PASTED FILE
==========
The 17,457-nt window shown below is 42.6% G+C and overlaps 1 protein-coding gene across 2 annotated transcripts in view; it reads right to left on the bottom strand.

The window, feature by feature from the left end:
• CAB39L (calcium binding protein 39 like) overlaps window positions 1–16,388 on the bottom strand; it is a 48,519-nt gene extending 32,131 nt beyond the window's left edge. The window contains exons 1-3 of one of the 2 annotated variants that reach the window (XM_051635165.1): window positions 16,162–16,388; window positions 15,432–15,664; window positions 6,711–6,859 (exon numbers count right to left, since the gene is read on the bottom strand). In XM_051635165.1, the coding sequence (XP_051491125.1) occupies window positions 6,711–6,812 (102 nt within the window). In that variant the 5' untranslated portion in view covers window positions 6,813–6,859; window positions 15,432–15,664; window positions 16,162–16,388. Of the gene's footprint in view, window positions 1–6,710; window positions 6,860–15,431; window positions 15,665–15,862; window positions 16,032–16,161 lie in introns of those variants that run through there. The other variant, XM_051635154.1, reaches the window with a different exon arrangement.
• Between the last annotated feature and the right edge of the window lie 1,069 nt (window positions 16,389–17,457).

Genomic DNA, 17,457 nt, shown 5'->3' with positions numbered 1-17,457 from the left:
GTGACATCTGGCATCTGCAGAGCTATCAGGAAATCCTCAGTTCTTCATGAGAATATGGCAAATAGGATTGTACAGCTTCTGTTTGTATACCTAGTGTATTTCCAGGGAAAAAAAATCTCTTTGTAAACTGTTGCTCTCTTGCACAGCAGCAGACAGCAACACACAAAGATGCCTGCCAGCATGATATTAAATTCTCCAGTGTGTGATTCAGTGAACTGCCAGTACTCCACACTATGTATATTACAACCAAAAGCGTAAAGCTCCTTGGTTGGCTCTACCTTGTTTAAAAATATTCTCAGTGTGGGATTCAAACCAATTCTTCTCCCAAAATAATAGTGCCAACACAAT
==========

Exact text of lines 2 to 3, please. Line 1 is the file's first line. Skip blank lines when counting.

The window, feature by feature from the left end:
• CAB39L (calcium binding protein 39 like) overlaps window positions 1–16,388 on the bottom strand; it is a 48,519-nt gene extending 32,131 nt beyond the window's left edge. The window contains exons 1-3 of one of the 2 annotated variants that reach the window (XM_051635165.1): window positions 16,162–16,388; window positions 15,432–15,664; window positions 6,711–6,859 (exon numbers count right to left, since the gene is read on the bottom strand). In XM_051635165.1, the coding sequence (XP_051491125.1) occupies window positions 6,711–6,812 (102 nt within the window). In that variant the 5' untranslated portion in view covers window positions 6,813–6,859; window positions 15,432–15,664; window positions 16,162–16,388. Of the gene's footprint in view, window positions 1–6,710; window positions 6,860–15,431; window positions 15,665–15,862; window positions 16,032–16,161 lie in introns of those variants that run through there. The other variant, XM_051635154.1, reaches the window with a different exon arrangement.